Government

Trump considers emergency funding for border wall

Officials checking if Cedar Rapids flood project now at risk

President Donald Trump speaks to reporters as he visits the banks of the Rio Grande with Senator Ted Cruz (R-TX) and U.S. Customs and Border Patrol officers and agents during the president’s visit to the U.S. — Mexico border in Mission, Texas, U.S., January 10, 2019. REUTERS/Leah Millis
President Donald Trump speaks to reporters as he visits the banks of the Rio Grande with Senator Ted Cruz (R-TX) and U.S. Customs and Border Patrol officers and agents during the president’s visit to the U.S. — Mexico border in Mission, Texas, U.S., January 10, 2019. REUTERS/Leah Millis
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McALLEN, Texas — President Donald Trump moved closer Thursday to declaring a national emergency to bypass Congress and secure funds for a border wall and resolve a government shutdown now approaching the end of its third week.

“I have the absolute right to declare a national emergency,” the president told reporters before departing the White House for McAllen, Texas, where he toured Border Patrol facilities and met with agents along the U.S.-Mexico border.

Administration officials say the declaration could allow him to tap money already approved by Congress for other purposes, including for military construction and disaster relief.

The Washington Post, citing two unnamed sources, said one of the possibilities the White House is looking at is unused money for the Army Corps of Engineers — specifically a $13.9 billion spending bill passed by Congress last year to address local flood control projects and the aftermath of hurricanes Harvey and Wilma.

That appears to be the same bill that unlocked tens of millions in federal funds to help construct a flood protection system in Cedar Rapids.

If Trump does declare a national emergency, it was unclear late Thursday if or how that would impact the Cedar Rapids flood control project — an effort begun more than a decade ago after the historic flood of 2008 caused more than $5 billion in damages and losses in the city.

Cedar Rapids City Manager Jeff Pomeranz had just heard the news Thursday evening. He plans to check in with Iowa’s delegation, as well as Cedar Rapids federal lobbyist David Karnes, to learn more.

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A spokesman for Iowa Republican Sen. Chuck Grassley said the office would check into it also. A representative for Iowa Republican U.S. Sen. Joni Ernst could not be reached for comment.

Even if that Army Corps appropriation is looked at for unspent money, it’s not clear money designated for the Cedar Rapids project still would be available.

In November, Cedar Rapids and Army Corps officials signed a partnership agreement to allow construction to begin and federal funds to flow.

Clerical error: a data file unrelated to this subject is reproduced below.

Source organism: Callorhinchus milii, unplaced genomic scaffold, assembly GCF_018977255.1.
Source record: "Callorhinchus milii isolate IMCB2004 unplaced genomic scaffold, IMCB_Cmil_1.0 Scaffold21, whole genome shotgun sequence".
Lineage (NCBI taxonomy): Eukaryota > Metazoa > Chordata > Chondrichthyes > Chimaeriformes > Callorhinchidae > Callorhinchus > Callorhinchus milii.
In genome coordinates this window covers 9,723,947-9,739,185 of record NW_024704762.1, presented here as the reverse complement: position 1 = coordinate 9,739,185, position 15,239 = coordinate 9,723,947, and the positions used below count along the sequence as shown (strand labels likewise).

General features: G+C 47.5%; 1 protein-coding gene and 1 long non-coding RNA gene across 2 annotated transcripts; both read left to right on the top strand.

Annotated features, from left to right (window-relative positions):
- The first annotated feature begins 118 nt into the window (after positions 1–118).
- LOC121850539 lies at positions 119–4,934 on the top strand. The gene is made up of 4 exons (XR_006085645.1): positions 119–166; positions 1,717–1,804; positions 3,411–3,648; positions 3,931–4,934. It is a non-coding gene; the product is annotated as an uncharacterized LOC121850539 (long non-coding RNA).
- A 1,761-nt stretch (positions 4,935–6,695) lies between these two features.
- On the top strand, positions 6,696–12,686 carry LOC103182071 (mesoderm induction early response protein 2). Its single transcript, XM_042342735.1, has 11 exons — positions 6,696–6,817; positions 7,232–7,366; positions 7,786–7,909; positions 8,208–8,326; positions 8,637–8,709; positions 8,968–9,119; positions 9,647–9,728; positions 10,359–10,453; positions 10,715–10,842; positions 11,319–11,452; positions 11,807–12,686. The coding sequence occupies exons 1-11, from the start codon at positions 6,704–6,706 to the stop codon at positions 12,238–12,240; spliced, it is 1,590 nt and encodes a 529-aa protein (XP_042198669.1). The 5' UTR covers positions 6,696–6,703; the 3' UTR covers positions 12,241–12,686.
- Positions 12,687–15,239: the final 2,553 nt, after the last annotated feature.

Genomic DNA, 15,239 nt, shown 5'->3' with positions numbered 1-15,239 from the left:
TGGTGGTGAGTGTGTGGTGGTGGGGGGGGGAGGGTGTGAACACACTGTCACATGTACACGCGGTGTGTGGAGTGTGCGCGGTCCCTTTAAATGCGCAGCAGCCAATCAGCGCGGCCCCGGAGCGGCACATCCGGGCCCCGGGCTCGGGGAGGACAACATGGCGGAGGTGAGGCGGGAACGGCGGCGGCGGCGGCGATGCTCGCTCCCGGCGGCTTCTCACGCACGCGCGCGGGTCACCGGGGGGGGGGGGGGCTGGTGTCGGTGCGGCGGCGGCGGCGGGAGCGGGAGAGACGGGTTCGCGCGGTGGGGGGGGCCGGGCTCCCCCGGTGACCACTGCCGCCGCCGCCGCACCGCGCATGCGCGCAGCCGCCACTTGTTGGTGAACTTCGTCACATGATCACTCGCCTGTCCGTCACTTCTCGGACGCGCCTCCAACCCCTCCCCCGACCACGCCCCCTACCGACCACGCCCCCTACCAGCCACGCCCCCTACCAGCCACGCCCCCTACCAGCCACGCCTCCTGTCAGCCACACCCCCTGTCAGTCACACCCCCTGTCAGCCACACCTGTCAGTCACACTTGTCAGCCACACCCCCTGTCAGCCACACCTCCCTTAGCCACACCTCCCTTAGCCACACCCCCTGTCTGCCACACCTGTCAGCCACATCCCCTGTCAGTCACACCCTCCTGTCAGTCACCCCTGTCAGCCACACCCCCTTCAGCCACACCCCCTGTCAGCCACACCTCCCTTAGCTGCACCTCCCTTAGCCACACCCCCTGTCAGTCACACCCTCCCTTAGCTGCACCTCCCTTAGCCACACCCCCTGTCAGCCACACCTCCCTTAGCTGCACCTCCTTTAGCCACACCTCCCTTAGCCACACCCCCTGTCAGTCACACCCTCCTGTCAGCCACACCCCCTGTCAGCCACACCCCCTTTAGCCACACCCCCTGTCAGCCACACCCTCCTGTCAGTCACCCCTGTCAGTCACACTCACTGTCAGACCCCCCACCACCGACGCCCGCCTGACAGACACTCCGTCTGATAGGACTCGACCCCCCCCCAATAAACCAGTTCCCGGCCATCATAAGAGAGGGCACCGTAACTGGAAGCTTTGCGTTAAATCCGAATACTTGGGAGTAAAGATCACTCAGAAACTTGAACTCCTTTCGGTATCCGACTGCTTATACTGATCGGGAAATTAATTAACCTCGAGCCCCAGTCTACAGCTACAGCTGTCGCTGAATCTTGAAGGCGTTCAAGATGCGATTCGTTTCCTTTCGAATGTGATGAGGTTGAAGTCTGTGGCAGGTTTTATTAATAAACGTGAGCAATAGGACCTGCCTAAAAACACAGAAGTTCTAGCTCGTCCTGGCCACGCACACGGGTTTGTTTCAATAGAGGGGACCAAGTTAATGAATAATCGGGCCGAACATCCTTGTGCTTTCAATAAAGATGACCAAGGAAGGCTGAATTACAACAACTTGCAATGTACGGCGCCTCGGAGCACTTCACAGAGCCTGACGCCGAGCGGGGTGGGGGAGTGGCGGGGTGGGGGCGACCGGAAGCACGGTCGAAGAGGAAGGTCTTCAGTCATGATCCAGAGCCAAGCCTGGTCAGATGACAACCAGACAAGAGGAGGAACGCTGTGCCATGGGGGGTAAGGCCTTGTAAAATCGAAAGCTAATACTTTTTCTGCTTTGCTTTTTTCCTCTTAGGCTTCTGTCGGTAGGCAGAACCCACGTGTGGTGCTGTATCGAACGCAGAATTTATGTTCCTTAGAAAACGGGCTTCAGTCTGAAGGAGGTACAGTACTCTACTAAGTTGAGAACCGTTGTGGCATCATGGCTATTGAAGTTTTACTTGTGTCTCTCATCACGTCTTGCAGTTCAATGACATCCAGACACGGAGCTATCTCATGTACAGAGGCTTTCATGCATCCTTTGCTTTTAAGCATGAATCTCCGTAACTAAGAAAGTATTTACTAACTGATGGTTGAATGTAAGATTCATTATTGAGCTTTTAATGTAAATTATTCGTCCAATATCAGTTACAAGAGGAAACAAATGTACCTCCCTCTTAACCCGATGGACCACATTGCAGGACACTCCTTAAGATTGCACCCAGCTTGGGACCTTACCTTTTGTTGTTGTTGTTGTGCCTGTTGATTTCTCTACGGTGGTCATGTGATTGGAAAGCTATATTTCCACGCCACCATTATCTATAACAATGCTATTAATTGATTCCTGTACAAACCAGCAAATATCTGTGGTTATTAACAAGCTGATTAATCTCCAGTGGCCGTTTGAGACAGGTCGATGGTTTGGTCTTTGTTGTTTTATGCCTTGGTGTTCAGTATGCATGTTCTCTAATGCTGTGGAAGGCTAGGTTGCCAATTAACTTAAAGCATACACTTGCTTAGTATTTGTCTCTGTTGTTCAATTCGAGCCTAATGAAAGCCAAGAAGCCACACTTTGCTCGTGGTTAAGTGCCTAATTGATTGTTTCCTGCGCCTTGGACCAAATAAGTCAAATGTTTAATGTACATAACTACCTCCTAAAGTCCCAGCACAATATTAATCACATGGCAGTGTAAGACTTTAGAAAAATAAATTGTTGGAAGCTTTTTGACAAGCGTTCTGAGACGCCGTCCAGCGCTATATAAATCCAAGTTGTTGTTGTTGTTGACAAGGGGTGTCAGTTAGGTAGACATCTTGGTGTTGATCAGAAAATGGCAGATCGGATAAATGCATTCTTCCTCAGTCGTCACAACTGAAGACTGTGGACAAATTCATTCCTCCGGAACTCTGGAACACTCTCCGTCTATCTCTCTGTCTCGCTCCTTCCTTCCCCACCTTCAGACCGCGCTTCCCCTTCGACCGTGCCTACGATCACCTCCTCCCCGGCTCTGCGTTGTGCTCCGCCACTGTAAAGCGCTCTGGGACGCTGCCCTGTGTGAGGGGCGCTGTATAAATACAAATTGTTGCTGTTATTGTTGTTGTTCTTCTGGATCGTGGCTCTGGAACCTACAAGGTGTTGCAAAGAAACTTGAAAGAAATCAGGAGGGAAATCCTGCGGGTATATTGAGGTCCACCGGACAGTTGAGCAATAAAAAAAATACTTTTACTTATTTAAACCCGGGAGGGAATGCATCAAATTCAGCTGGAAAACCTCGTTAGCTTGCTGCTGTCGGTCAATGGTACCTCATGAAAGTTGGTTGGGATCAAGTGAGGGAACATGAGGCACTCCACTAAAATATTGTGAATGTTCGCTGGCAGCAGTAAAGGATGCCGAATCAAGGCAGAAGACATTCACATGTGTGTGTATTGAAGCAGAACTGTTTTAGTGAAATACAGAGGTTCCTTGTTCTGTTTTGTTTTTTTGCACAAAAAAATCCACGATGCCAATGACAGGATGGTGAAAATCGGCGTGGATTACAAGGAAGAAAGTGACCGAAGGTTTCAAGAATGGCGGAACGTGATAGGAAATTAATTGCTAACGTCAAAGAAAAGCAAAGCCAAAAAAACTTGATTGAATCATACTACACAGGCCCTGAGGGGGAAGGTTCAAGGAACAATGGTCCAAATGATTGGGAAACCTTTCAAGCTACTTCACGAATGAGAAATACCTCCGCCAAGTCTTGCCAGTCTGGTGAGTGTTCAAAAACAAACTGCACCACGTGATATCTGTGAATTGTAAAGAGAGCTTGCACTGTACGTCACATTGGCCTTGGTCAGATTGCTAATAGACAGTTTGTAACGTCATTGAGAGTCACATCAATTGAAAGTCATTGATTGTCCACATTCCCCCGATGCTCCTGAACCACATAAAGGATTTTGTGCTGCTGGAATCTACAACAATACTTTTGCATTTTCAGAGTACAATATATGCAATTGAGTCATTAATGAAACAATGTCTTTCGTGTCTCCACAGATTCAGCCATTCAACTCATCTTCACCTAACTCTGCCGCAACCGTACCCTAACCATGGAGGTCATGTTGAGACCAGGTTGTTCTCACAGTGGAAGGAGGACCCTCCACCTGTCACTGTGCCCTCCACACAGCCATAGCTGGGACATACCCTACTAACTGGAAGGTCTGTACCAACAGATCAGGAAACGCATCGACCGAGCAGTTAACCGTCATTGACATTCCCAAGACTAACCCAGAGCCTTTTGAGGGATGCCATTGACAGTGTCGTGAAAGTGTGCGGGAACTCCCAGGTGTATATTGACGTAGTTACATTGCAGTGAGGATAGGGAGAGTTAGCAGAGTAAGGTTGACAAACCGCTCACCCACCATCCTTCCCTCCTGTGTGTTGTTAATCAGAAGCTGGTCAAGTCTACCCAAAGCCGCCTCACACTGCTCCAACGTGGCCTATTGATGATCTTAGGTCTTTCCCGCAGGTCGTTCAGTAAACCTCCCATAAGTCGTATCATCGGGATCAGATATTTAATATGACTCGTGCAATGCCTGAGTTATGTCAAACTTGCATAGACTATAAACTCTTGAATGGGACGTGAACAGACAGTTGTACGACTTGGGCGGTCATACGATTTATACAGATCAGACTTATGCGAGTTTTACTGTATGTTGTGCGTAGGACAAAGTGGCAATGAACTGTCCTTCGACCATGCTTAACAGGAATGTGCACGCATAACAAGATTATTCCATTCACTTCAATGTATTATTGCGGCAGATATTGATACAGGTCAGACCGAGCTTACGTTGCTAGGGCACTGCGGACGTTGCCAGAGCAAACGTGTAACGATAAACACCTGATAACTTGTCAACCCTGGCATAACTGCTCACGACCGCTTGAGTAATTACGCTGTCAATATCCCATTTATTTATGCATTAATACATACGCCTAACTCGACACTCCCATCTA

Congress approved $117.48 million for flood protection on the east side of the Cedar River. The city would be responsible for 35 percent.

“We have five years, and the clock is already started,” Col. Steven Sattinger, commander of the Rock Island District of the Army Corps, said then. “We are going to be done on time. That is our commitment to you.”

Trump has urged the Army Corps to determine how fast contracts for a border wall could be signed and whether construction could begin within 45 days, the Post reported, citing one of the unnamed sources.

The president flew to the Texas border with Mexico to try to bolster his case for the border wall as a partial U.S. government shutdown tied to the issue stretched into its 20th day with no sign of new talks to resolve the impasse.

In Texas, Trump focused on stories told by tearful family members of people killed by illegal immigrants, and was shown plastic-wrapped bricks of heroin, bales of marijuana, guns and a bag cash seized by border agents.

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Trump says undocumented immigrants and illegal drugs are streaming across the border, despite statistics that show illegal immigration there is at a 20-year low and that many drug shipments likely are smuggled through legal ports of entry.

A presidential emergency declaration would be a way out of the impasse, but is sure to trigger immediate legal challenges over constitutional powers from congressional Democrats — a challenge Trump predicted he would win.

The Republican president is adamant that a government funding bill to end the shutdown include $5.7 billion for a border barrier — his signature campaign promise. Congressional Democrats oppose that.

The standoff has left a quarter of the federal government closed and hundreds of thousands of federal employees without pay — including immigration officers Trump met with at the border.

The House passed two bills to fund the departments of transportation, housing and agriculture — each drawing a few more Republican votes than a similar effort Wednesday to reopen the Treasury Department and other agencies.

But the White House has said Trump would veto the bills if they made it to his desk.

Reuters, the Washington Post, the Los Angeles Times and B.A. Morelli and James Q. Lynch of The Gazette contributed to this report.

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